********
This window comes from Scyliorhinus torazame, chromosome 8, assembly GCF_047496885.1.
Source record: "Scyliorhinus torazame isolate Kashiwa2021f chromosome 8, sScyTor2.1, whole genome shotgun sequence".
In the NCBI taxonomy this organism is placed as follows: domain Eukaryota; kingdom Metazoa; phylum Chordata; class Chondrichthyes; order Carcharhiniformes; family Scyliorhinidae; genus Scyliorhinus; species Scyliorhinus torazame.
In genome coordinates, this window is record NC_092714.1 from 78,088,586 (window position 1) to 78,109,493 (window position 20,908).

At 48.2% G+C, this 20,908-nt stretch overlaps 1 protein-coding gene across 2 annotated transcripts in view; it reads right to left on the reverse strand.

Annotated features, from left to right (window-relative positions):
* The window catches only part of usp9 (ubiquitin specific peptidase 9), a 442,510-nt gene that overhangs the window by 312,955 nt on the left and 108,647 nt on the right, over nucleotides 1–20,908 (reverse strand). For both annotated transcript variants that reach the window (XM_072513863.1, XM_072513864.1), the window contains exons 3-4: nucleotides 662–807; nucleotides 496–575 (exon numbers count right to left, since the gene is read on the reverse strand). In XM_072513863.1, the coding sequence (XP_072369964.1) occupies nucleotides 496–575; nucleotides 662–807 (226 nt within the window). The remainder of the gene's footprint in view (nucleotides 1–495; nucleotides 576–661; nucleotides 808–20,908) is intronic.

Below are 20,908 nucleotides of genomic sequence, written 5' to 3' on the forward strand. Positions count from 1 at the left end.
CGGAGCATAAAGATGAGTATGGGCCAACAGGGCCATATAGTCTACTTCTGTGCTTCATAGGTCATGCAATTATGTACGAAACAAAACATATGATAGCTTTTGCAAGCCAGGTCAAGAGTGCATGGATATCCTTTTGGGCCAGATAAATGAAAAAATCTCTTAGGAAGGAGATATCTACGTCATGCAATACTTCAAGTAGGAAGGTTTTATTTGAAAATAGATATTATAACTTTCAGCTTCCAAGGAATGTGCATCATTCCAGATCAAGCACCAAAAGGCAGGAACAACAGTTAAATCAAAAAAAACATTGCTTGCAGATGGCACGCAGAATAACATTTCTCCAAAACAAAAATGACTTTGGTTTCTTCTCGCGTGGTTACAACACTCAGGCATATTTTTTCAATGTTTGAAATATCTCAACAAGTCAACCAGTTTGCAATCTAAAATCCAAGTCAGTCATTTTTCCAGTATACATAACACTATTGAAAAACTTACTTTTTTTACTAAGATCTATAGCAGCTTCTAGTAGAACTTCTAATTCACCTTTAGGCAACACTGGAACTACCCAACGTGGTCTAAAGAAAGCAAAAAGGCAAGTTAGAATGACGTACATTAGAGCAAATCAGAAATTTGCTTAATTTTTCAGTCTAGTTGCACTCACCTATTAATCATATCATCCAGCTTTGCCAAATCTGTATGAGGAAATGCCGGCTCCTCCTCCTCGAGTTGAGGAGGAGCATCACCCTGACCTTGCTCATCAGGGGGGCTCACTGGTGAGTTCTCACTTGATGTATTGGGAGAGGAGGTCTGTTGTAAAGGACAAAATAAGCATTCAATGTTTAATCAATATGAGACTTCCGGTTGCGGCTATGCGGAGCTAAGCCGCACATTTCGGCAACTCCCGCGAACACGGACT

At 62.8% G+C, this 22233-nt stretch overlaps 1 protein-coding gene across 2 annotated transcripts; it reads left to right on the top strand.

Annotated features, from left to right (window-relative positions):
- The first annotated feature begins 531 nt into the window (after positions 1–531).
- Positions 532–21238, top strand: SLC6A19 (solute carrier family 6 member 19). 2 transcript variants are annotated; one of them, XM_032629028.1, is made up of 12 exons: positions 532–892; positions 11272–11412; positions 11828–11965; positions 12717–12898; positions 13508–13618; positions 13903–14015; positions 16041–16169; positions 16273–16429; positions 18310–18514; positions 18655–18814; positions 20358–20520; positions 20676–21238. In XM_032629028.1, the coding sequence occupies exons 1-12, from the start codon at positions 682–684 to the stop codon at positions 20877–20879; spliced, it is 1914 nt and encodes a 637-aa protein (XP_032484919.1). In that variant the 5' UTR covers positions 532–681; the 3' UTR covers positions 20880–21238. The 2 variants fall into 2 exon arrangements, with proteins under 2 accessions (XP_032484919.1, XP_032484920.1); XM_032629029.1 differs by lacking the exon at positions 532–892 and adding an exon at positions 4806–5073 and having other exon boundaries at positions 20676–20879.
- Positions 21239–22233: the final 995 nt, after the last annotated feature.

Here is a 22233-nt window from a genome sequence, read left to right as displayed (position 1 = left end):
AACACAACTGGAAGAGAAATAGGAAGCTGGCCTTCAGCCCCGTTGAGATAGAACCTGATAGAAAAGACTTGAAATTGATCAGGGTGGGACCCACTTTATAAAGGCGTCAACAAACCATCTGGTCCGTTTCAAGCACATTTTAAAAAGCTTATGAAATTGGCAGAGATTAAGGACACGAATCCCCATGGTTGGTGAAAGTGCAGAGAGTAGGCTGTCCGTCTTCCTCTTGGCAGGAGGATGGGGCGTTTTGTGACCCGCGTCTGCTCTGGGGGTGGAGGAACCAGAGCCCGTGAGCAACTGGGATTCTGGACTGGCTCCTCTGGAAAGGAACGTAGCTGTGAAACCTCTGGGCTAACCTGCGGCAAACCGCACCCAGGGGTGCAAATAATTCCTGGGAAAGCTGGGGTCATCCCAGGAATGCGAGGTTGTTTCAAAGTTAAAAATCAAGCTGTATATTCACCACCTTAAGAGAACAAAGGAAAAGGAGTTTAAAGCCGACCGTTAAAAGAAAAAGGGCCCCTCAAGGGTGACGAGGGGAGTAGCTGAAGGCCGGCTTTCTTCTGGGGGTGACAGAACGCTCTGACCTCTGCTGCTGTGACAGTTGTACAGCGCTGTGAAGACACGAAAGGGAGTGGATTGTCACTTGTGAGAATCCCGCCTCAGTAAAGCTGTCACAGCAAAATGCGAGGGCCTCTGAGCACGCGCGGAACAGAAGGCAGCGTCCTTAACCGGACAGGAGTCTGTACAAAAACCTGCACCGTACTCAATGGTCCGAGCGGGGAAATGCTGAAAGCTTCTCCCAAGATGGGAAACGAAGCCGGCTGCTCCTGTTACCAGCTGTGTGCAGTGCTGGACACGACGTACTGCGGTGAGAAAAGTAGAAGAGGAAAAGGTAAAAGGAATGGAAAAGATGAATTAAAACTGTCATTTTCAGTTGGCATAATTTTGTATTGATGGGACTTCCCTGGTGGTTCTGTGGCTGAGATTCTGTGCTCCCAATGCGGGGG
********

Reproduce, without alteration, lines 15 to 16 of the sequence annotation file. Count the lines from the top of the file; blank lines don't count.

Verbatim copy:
Here is a 22233-nt window from a genome sequence, read left to right as displayed (position 1 = left end):
AACACAACTGGAAGAGAAATAGGAAGCTGGCCTTCAGCCCCGTTGAGATAGAACCTGATAGAAAAGACTTGAAATTGATCAGGGTGGGACCCACTTTATAAAGGCGTCAACAAACCATCTGGTCCGTTTCAAGCACATTTTAAAAAGCTTATGAAATTGGCAGAGATTAAGGACACGAATCCCCATGGTTGGTGAAAGTGCAGAGAGTAGGCTGTCCGTCTTCCTCTTGGCAGGAGGATGGGGCGTTTTGTGACCCGCGTCTGCTCTGGGGGTGGAGGAACCAGAGCCCGTGAGCAACTGGGATTCTGGACTGGCTCCTCTGGAAAGGAACGTAGCTGTGAAACCTCTGGGCTAACCTGCGGCAAACCGCACCCAGGGGTGCAAATAATTCCTGGGAAAGCTGGGGTCATCCCAGGAATGCGAGGTTGTTTCAAAGTTAAAAATCAAGCTGTATATTCACCACCTTAAGAGAACAAAGGAAAAGGAGTTTAAAGCCGACCGTTAAAAGAAAAAGGGCCCCTCAAGGGTGACGAGGGGAGTAGCTGAAGGCCGGCTTTCTTCTGGGGGTGACAGAACGCTCTGACCTCTGCTGCTGTGACAGTTGTACAGCGCTGTGAAGACACGAAAGGGAGTGGATTGTCACTTGTGAGAATCCCGCCTCAGTAAAGCTGTCACAGCAAAATGCGAGGGCCTCTGAGCACGCGCGGAACAGAAGGCAGCGTCCTTAACCGGACAGGAGTCTGTACAAAAACCTGCACCGTACTCAATGGTCCGAGCGGGGAAATGCTGAAAGCTTCTCCCAAGATGGGAAACGAAGCCGGCTGCTCCTGTTACCAGCTGTGTGCAGTGCTGGACACGACGTACTGCGGTGAGAAAAGTAGAAGAGGAAAAGGTAAAAGGAATGGAAAAGATGAATTAAAACTGTCATTTTCAGTTGGCATAATTTTGTATTGATGGGACTTCCCTGGTGGTTCTGTGGCTGAGATTCTGTGCTCCCAATGCGGGGG